Research Brief: Influence of Seeding Rate and Nitrogen Rate on Grain Yield of Two Corn Hybrids Differing in Ear Flex on Mississippi River Alluvial Soils

Jr. Mascagni, Tubana, Brenda S.

Henry J. Mascagni Jr. and Brenda Tubaña

Corn grain yield and seed quality depend on the interaction of management and climate. Although an adequate number of plants is needed for maximum yield, too high a population may reduce yield and produce additional plant stress. Hybrid traits such as root and stalk quality help determine the optimal number of plants needed to produce maximum yield. Another important trait influencing optimal plant population is ear flex, or the ability of the plant to adjust ear size based on growing conditions. Because ear size may increase when growing conditions are good, fewer flex-ear plants are required for maximum yield. For fixed-ear hybrids, high plant populations required for maximum yield in good years may depend on a hybrid’s drought tolerance. Severe moisture stress with higher plant populations may affect plant growth and plant health. Hybrid choice and seeding rate may also affect the optimal nitrogen rate. To maximize yield potential and profitability, more research is needed on optimum seeding rates and nitrogen requirements for commercial hybrids currently being marketed.

Field experiments were conducted in 2013 and 2015 on a Sharkey clay at the Northeast Research Station near St. Joseph to evaluate the influences of seeding rate and nitrogen rate. A fixed-ear hybrid Dekalb DKC 66-97 and a flex-ear hybrid REV 28HR20 were evaluated at four seeding rates and nitrogen rates. Seeding rates were 26,400, 30,800, 35,200 and 39,600 seeds per acre, with targeted populations of 24,000, 28,000, 32,000 and 36,000 plants per acre. The harvested plant populations were within 5 percent of the number of seed planted in each instance. Corn was planted on March 21, 2013, and March 30, 2015. Nitrogen fertilizer was applied at the two-to-three-leaf stage at rates of 200, 250 and 300 pounds per acre. The trials were conducted under irrigated and non-irrigated conditions each year, with four furrow irrigations in 2013 and three furrow irrigations in 2015.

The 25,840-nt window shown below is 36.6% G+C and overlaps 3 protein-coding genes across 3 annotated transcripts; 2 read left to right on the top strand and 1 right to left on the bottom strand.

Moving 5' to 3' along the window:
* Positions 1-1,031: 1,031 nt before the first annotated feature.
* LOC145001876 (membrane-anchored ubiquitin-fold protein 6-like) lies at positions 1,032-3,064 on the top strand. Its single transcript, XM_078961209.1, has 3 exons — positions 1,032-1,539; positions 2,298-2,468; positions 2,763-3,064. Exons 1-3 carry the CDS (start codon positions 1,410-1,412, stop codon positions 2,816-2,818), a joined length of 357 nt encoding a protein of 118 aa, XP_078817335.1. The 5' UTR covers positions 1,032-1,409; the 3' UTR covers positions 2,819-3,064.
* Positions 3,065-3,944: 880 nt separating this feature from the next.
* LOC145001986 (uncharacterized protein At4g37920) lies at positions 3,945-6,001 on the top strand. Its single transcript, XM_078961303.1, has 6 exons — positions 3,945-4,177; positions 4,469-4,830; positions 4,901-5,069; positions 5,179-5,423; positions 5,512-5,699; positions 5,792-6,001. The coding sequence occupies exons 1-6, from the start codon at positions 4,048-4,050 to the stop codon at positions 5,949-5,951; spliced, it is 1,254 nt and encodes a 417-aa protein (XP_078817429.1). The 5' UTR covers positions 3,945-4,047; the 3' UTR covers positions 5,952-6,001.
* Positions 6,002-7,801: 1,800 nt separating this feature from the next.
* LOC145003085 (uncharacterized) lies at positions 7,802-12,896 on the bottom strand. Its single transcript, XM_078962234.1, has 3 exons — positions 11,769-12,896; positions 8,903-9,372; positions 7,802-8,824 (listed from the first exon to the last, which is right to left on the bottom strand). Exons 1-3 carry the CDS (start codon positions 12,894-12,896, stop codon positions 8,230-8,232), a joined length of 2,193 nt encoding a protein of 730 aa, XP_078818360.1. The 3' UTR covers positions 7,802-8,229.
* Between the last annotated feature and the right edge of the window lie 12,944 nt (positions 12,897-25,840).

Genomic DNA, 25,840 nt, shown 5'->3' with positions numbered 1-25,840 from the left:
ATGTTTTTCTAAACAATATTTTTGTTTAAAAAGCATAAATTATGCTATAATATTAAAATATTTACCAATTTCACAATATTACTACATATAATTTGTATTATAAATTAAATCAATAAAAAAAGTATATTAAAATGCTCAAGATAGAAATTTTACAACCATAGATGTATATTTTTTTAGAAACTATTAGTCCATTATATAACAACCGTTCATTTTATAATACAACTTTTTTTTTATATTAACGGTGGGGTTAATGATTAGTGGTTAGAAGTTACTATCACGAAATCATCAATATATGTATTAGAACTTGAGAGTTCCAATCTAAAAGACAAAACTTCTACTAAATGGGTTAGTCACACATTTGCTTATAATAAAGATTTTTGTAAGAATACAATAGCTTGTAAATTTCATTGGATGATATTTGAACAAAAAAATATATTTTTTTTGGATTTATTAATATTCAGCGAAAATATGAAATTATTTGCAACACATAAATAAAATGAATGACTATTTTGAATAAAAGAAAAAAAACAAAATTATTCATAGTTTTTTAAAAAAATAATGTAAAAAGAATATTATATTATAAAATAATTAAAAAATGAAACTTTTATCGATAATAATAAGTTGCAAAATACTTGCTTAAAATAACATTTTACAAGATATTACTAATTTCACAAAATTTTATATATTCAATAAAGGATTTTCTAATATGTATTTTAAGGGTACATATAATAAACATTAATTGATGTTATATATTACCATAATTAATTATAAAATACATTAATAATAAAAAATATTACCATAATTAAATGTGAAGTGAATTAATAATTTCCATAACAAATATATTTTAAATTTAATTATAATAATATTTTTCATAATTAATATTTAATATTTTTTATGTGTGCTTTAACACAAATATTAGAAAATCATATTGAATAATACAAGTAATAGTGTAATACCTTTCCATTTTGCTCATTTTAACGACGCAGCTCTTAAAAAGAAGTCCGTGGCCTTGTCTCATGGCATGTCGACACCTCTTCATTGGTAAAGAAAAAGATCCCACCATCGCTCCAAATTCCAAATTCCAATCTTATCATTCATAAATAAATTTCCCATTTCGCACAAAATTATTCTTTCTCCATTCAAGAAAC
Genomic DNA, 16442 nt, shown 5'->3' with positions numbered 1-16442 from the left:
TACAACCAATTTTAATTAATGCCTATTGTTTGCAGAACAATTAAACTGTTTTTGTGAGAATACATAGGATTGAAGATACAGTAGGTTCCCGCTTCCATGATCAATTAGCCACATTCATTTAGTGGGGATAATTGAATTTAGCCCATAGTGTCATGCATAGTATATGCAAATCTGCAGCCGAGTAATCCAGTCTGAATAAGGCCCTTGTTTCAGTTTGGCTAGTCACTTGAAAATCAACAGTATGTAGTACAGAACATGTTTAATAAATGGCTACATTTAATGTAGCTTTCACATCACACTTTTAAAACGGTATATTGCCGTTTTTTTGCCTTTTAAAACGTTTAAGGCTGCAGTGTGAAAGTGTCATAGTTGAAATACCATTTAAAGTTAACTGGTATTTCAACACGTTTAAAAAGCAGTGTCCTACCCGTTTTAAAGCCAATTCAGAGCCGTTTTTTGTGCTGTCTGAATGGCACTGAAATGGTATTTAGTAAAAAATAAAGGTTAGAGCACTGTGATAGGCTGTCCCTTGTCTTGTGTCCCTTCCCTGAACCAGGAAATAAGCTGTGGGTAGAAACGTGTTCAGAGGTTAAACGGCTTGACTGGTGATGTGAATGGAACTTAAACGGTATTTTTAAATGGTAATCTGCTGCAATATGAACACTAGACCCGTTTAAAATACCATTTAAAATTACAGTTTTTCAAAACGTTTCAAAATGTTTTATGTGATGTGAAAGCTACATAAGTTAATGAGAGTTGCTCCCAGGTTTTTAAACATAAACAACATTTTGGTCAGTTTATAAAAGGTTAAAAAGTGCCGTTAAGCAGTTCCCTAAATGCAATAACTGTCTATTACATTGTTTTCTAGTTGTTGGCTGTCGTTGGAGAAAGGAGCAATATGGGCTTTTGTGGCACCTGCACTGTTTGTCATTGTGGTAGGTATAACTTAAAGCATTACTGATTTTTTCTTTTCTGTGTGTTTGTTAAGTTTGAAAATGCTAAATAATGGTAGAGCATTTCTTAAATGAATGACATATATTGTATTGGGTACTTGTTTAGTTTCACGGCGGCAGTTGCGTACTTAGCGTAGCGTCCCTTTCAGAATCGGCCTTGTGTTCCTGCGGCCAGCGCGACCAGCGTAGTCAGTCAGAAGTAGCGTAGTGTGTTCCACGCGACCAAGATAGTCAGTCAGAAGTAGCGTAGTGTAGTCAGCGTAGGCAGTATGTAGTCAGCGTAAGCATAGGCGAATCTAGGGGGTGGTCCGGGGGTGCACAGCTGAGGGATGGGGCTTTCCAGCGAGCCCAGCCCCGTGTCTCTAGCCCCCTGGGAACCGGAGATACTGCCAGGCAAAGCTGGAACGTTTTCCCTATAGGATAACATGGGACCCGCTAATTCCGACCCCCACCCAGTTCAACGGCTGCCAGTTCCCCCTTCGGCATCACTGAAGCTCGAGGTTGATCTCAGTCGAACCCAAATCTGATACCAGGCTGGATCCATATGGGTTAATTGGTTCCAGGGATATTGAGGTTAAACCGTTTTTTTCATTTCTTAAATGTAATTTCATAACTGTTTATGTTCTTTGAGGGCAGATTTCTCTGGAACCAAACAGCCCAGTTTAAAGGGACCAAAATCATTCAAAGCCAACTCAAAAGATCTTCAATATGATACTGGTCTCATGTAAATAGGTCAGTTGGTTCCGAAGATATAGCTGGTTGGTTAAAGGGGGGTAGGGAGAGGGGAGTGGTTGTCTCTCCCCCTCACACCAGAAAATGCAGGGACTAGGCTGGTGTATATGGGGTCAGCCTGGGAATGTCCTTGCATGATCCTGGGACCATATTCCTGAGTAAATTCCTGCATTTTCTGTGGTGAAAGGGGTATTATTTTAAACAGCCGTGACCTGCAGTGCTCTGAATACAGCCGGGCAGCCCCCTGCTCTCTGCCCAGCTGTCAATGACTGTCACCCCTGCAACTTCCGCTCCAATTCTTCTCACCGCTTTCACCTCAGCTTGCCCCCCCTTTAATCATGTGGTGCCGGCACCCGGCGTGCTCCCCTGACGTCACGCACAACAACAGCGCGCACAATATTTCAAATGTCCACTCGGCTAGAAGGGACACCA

Rainfall was well distributed each year, resulting in good grain yields in the non-irrigated trials (Figure 1[BRC1] ). Average grain yields generally increased for the fixed-ear hybrid as seeding rates increased regardless of soil moisture status, ranging from 150.6 to 178.6 bushels per acre in non-irrigated trials and 161.9 to 200.4 bushels per acre in irrigated trials. Flex-ear average grain yields across seeding rates ranged from 174.1 to 183.3 bushels per acre non-irrigated and 183.3 to 198.4 bushels per acre irrigated. Optimal seeding rates for the flex-ear hybrid were 26,400 seeds per acre in non-irrigated trials and 30,800 seeds per acre in irrigated trials. Optimal seeding rates for the fixed-ear hybrid were 30,800 seeds per acre in non-irrigated trials and 39,600 seeds per acre in irrigated trials. Nitrogen use increased as seeding rates increased for each hybrid in all trials (Figure 2), with little interaction among the variables studied. Responses to nitrogen rates across seeding rates were similar for both hybrids.

Because of relatively good rainfall distribution, conditions were conducive for plant development even without irrigation. The flex-ear hybrid has the ability to increase ear size at low plant populations when growing conditions are good, thus reducing the optimal number of plants required for maximum grain yield compared to hybrids that have fixed-ear traits. Ear size was measured, and in general, the flex-ear hybrid produced larger ears than the fixed-ear hybrid, particularly at the lower seeding rates.

In situations with lower yield expectations, fewer plants may be required for maximum grain yield, particularly when planting a flex-ear type hybrid. In these cases, growers can reduce seed cost by planting fewer seeds per acre.

Henry J. Mascagni Jr. is a professor at the Northeast Research Station in St. Joseph, and Brenda Tubaña is the Jack E. and Henrietta Jones Professor in the School of Plant, Environmental and Soil Sciences.

(This article appears in the summer 2018 issue of Louisiana Agriculture.)

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FIGURE 1. Influence of seeding rate, averaged across N rates, on grain yield for corn hybrids on nonirrigated and irrigated Sharkey clay at St. Joseph, averaged across 2013 and 2015.

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FIGURE 2. Influence of nitrogen rate and seeding rate, averaged across hybrids, on grain yield on nonirrigated and irrigated Sharkey clay at St. Joseph, averaged across 2013 and 2015.

9/14/2018 3:31:26 PM
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